Throughout the history of the Church, there have been reports of numerous Eucharistic miracles. However, on November 7, 1999, one was recorded. The Archbishop of Lyon at the time, the late Cardinal Billé, was celebrating mass in the small basilica in Lourdes. With him were the Archbishop of France, Cardinal Jean-Marie Lustiger, many French bishops, numerous priests and all the heads of Trappist monasteries around the world. The ceremony was broadcast live on French television, so the miracle was seen all over France at the time.

What is happening is incredible. As soon as the cardinal places his hands over the host, it rises and separates from the vessel, and then floats!

Watch the video and keep your eyes on the host:

The miracle of the flying host in the burning tabernacle

This is not the first time in history that the host, or the Body of Christ, floats. A miracle also happened in 1608 on All Souls’ Day in the venerable Benedictine monastery of Faverney, Diocese of Besancon, near the Swiss border.

In the afternoon, many pilgrims came to worship the Most Holy Altar Sacrament, but as the night drew closer, there were fewer and fewer of them. When the Benedictine Garnier was left alone and tired from a hard day in the confessional at around 11 p.m., he also decided to rest a little. He extinguished all the candles, leaving only two lamps burning in front of the Holy Altar Sacrament. Then he went to his cell.

When priest Garnier returned to the church early Monday morning at 3 o’clock, thick clouds of smoke were pouring out of the church when the door was opened. He noticed with astonishment the last flicker of fire in the place where the altar had been with the Holy of Holies exposed. He hastily called the six brothers who immediately started looking for a sign with the Holy One in the thick smoke.

They searched the wreckage in vain. The wooden altar was completely demolished and burned, one candlestick was melted, and the other fell and broke. The marble slab, on which the indicator stood, lay under the ashes and embers, broken into three pieces and so hot that they could not even touch it.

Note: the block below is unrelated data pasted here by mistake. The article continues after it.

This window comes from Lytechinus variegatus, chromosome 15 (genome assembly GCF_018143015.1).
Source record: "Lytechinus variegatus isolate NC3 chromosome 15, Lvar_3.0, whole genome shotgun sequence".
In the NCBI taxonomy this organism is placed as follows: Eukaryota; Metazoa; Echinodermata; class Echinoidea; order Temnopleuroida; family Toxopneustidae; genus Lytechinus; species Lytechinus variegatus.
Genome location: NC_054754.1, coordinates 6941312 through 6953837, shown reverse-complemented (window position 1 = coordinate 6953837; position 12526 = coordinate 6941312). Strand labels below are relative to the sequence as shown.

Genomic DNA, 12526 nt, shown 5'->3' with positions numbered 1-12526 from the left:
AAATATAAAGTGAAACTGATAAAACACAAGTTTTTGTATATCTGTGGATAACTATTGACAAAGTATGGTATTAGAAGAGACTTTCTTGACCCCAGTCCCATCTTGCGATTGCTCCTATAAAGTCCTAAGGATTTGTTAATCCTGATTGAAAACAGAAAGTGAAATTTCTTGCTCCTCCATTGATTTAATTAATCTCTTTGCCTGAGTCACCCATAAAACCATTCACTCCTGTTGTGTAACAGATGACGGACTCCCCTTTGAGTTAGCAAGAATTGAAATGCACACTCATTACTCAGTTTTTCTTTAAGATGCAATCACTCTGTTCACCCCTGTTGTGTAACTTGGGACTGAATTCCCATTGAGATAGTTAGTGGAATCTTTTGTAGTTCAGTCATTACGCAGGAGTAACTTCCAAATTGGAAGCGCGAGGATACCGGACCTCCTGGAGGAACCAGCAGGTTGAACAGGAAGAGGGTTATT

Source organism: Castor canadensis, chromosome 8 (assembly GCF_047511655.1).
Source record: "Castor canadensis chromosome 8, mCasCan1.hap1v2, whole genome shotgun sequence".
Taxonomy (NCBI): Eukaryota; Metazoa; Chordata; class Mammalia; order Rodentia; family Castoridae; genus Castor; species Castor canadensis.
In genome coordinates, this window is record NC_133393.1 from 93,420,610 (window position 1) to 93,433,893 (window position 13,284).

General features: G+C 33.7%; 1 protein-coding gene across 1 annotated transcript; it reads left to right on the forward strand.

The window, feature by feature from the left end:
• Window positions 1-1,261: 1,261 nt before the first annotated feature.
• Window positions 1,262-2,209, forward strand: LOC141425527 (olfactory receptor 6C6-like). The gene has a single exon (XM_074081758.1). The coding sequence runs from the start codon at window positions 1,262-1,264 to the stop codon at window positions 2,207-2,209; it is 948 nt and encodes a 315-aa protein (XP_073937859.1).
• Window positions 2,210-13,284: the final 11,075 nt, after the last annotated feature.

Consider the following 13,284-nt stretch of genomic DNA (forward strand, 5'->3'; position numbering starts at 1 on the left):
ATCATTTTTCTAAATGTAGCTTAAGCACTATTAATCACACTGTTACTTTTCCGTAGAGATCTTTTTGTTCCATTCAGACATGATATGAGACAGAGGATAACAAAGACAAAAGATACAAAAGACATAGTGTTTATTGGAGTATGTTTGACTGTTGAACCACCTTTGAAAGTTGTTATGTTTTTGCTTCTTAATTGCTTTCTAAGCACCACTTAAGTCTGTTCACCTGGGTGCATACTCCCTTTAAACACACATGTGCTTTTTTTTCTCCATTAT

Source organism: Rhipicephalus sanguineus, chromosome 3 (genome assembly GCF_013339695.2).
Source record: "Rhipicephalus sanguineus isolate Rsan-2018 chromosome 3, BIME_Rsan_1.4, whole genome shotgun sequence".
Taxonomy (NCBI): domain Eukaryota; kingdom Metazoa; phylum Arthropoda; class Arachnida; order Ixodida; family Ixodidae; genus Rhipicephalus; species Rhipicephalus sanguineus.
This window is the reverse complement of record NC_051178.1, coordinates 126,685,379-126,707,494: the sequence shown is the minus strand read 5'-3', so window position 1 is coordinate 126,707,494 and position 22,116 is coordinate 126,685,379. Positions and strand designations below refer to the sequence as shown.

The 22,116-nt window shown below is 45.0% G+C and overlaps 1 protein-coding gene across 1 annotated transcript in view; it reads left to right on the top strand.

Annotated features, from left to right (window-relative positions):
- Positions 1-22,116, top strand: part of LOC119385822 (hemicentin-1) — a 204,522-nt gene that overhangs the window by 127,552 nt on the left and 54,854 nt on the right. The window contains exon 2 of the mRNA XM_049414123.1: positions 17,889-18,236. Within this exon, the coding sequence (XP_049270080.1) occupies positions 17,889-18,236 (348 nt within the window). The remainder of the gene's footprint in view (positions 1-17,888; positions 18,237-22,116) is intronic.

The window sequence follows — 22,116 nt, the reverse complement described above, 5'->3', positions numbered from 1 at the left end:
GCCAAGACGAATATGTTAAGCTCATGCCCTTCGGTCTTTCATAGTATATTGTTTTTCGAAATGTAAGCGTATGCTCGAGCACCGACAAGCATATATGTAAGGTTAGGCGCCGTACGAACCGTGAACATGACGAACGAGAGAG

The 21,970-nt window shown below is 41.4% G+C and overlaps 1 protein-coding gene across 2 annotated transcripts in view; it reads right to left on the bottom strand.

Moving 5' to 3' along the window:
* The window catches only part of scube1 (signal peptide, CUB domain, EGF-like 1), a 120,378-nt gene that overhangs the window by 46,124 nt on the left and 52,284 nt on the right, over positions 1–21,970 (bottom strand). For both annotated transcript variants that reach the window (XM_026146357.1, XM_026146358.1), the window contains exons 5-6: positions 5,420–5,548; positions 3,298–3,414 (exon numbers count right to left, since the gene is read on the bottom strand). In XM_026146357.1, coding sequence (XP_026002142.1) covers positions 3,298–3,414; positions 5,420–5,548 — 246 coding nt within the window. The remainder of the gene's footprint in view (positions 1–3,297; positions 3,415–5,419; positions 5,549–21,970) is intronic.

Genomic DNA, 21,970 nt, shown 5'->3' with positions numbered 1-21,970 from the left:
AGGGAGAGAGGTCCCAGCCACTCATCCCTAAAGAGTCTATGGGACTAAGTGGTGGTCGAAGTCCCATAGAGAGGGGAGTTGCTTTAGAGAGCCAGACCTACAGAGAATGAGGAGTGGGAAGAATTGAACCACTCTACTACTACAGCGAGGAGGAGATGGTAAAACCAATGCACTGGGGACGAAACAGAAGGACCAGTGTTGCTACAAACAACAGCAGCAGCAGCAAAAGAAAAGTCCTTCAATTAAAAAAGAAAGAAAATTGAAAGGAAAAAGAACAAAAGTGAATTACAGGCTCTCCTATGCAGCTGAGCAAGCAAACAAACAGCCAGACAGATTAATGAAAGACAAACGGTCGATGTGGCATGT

In the meantime the people of Feverney came with the pilgrims to help save what could be saved. Father Gernier now deeply regretted that he had left the Holy One alone. At that moment, a shout of joy was heard in the smoky church. A novice named Brenier, who was helping to look for the holy hosts, saw, looking up, a display with the holy hosts floating freely in the air high above the bars of the choir.

Father Garnier excitedly and involuntarily moved his hand towards the sign. A colleague prevented him from doing so by warning him that an authentic Eucharistic miracle was happening right here in front of their eyes. Everyone present saw the miracle, the undamaged host in the display which was floating without any support or support because the altar was completely burnt. Even all the bars of the choir collapsed before the eyes of many pilgrims, and the floating sign did not tremble at all.

Overcome with pious admiration, all those present fell on their knees before the Holy Altar Sacrament, which remained undamaged in the flames. The monks, who could not find their way right away, quickly called the Capuchins from Vesoul, who were renowned as excellent theologians, to consult with them on what to do next. The riders dispersed to the surrounding villages and spread the good news.

However, the miracle of the floating sign still lasted, not only those 800 residents of Faverney but also 9,000 to 10,000 pilgrims could observe the miracle for 33 hours, which lasted from Whit Monday to Whit Tuesday, and thus personally convince themselves of its truth.